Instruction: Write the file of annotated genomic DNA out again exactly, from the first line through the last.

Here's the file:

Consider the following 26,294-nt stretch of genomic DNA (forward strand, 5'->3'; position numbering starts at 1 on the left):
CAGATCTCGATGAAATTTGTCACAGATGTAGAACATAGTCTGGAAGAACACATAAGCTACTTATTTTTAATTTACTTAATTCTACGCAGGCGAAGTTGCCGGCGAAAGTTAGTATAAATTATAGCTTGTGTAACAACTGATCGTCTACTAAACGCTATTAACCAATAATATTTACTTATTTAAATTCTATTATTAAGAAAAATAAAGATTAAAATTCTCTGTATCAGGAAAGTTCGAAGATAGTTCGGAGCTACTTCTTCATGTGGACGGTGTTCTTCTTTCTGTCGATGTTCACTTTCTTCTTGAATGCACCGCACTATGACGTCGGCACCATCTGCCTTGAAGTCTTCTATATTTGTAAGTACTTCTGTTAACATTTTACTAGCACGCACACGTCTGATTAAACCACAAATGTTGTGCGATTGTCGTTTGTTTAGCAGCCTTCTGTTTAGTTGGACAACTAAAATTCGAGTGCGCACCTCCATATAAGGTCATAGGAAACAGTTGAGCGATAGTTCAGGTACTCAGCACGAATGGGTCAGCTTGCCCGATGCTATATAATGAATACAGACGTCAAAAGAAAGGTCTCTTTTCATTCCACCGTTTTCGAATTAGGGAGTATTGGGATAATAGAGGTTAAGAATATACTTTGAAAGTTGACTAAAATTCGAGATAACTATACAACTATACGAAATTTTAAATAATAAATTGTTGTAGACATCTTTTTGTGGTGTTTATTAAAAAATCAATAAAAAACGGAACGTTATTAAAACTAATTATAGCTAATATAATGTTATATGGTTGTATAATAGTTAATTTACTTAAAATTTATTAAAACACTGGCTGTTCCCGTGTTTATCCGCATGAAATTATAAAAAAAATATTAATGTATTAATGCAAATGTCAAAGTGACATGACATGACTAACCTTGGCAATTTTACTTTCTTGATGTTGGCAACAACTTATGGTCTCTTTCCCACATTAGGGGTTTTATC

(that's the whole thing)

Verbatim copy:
Consider the following 26,294-nt stretch of genomic DNA (forward strand, 5'->3'; position numbering starts at 1 on the left):
CAGATCTCGATGAAATTTGTCACAGATGTAGAACATAGTCTGGAAGAACACATAAGCTACTTATTTTTAATTTACTTAATTCTACGCAGGCGAAGTTGCCGGCGAAAGTTAGTATAAATTATAGCTTGTGTAACAACTGATCGTCTACTAAACGCTATTAACCAATAATATTTACTTATTTAAATTCTATTATTAAGAAAAATAAAGATTAAAATTCTCTGTATCAGGAAAGTTCGAAGATAGTTCGGAGCTACTTCTTCATGTGGACGGTGTTCTTCTTTCTGTCGATGTTCACTTTCTTCTTGAATGCACCGCACTATGACGTCGGCACCATCTGCCTTGAAGTCTTCTATATTTGTAAGTACTTCTGTTAACATTTTACTAGCACGCACACGTCTGATTAAACCACAAATGTTGTGCGATTGTCGTTTGTTTAGCAGCCTTCTGTTTAGTTGGACAACTAAAATTCGAGTGCGCACCTCCATATAAGGTCATAGGAAACAGTTGAGCGATAGTTCAGGTACTCAGCACGAATGGGTCAGCTTGCCCGATGCTATATAATGAATACAGACGTCAAAAGAAAGGTCTCTTTTCATTCCACCGTTTTCGAATTAGGGAGTATTGGGATAATAGAGGTTAAGAATATACTTTGAAAGTTGACTAAAATTCGAGATAACTATACAACTATACGAAATTTTAAATAATAAATTGTTGTAGACATCTTTTTGTGGTGTTTATTAAAAAATCAATAAAAAACGGAACGTTATTAAAACTAATTATAGCTAATATAATGTTATATGGTTGTATAATAGTTAATTTACTTAAAATTTATTAAAACACTGGCTGTTCCCGTGTTTATCCGCATGAAATTATAAAAAAAATATTAATGTATTAATGCAAATGTCAAAGTGACATGACATGACTAACCTTGGCAATTTTACTTTCTTGATGTTGGCAACAACTTATGGTCTCTTTCCCACATTAGGGGTTTTATC